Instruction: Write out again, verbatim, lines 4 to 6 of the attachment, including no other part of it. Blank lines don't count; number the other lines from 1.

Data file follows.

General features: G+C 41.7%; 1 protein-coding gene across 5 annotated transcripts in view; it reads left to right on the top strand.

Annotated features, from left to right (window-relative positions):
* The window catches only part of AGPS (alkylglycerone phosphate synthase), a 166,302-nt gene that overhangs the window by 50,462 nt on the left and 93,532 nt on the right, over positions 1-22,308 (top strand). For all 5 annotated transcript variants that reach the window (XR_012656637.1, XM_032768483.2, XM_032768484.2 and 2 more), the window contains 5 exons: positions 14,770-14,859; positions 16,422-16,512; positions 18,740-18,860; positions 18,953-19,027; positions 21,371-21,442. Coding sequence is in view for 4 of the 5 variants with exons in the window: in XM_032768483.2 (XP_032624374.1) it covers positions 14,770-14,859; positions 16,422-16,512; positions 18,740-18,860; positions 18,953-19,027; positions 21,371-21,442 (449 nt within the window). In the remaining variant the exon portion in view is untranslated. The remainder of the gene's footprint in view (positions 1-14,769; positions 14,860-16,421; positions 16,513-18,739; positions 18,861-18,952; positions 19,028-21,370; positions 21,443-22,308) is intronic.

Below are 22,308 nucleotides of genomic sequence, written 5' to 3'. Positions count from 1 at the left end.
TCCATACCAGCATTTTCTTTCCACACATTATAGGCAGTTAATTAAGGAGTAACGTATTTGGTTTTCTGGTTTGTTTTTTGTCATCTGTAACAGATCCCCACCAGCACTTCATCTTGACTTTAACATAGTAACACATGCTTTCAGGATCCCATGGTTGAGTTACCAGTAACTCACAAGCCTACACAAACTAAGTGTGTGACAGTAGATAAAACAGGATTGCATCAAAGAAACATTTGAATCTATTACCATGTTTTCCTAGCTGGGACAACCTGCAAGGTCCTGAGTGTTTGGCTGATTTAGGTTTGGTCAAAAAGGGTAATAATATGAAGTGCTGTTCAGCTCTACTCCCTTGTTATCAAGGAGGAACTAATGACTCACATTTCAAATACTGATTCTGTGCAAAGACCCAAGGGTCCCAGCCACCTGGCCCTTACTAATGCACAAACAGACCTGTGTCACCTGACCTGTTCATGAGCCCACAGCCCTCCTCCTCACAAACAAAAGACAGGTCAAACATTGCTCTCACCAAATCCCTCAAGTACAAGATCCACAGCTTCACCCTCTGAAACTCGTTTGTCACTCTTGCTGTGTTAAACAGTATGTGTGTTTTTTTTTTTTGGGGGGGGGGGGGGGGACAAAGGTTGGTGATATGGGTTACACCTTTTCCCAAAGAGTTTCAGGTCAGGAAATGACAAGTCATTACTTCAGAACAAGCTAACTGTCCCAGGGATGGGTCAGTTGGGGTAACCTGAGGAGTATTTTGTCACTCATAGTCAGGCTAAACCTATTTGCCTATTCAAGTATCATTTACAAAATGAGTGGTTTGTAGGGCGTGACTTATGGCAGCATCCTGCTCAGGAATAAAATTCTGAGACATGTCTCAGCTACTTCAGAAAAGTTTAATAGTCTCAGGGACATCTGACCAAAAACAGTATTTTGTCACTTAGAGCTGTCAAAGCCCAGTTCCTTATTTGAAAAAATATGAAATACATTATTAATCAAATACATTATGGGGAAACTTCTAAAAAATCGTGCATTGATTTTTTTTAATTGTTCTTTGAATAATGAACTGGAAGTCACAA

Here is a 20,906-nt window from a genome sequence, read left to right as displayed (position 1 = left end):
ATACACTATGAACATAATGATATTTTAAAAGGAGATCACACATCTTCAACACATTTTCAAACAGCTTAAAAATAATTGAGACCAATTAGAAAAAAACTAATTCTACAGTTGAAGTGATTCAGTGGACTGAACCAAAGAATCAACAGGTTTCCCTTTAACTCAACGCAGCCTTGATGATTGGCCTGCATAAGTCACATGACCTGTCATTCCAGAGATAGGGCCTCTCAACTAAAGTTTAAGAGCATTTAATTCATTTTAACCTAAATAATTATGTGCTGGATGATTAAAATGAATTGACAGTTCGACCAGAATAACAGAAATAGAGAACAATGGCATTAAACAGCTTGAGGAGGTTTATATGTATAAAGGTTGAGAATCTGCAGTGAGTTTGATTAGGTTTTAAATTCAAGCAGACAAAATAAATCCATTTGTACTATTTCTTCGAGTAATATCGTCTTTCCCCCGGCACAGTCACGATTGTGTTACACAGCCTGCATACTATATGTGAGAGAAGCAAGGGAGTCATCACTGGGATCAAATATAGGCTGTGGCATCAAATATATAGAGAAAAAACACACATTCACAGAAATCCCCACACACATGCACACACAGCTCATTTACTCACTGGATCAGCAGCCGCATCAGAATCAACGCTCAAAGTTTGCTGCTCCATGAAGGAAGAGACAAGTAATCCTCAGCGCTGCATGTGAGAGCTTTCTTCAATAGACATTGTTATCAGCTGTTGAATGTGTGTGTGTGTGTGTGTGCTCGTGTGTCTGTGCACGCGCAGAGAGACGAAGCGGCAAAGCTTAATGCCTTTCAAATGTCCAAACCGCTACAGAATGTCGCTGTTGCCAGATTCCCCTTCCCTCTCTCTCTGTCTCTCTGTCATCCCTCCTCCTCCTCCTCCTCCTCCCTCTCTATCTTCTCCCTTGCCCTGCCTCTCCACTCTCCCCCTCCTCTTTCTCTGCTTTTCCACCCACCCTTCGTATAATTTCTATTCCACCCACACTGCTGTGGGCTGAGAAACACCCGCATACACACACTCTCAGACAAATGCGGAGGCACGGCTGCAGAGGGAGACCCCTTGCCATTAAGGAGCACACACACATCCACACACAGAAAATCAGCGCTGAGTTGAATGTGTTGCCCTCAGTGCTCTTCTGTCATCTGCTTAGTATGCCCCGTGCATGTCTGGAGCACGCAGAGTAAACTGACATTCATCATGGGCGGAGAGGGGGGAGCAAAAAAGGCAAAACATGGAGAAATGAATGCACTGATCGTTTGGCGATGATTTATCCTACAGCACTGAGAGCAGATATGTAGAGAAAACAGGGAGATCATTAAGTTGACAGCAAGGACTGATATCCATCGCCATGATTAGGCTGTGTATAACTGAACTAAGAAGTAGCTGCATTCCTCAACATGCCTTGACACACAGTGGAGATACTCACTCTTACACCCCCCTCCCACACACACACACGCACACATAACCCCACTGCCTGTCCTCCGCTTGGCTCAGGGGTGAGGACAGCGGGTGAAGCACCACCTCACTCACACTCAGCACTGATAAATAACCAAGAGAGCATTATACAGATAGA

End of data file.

Below are 22,308 nucleotides of genomic sequence, written 5' to 3'. Positions count from 1 at the left end.
TCCATACCAGCATTTTCTTTCCACACATTATAGGCAGTTAATTAAGGAGTAACGTATTTGGTTTTCTGGTTTGTTTTTTGTCATCTGTAACAGATCCCCACCAGCACTTCATCTTGACTTTAACATAGTAACACATGCTTTCAGGATCCCATGGTTGAGTTACCAGTAACTCACAAGCCTACACAAACTAAGTGTGTGACAGTAGATAAAACAGGATTGCATCAAAGAAACATTTGAATCTATTACCATGTTTTCCTAGCTGGGACAACCTGCAAGGTCCTGAGTGTTTGGCTGATTTAGGTTTGGTCAAAAAGGGTAATAATATGAAGTGCTGTTCAGCTCTACTCCCTTGTTATCAAGGAGGAACTAATGACTCACATTTCAAATACTGATTCTGTGCAAAGACCCAAGGGTCCCAGCCACCTGGCCCTTACTAATGCACAAACAGACCTGTGTCACCTGACCTGTTCATGAGCCCACAGCCCTCCTCCTCACAAACAAAAGACAGGTCAAACATTGCTCTCACCAAATCCCTCAAGTACAAGATCCACAGCTTCACCCTCTGAAACTCGTTTGTCACTCTTGCTGTGTTAAACAGTATGTGTGTTTTTTTTTTTTGGGGGGGGGGGGGGGGACAAAGGTTGGTGATATGGGTTACACCTTTTCCCAAAGAGTTTCAGGTCAGGAAATGACAAGTCATTACTTCAGAACAAGCTAACTGTCCCAGGGATGGGTCAGTTGGGGTAACCTGAGGAGTATTTTGTCACTCATAGTCAGGCTAAACCTATTTGCCTATTCAAGTATCATTTACAAAATGAGTGGTTTGTAGGGCGTGACTTATGGCAGCATCCTGCTCAGGAATAAAATTCTGAGACATGTCTCAGCTACTTCAGAAAAGTTTAATAGTCTCAGGGACATCTGACCAAAAACAGTATTTTGTCACTTAGAGCTGTCAAAGCCCAGTTCCTTATTTGAAAAAATATGAAATACATTATTAATCAAATACATTATGGGGAAACTTCTAAAAAATCGTGCATTGATTTTTTTTAATTGTTCTTTGAATAATGAACTGGAAGTCACAA

Here is a 20,906-nt window from a genome sequence, read left to right as displayed (position 1 = left end):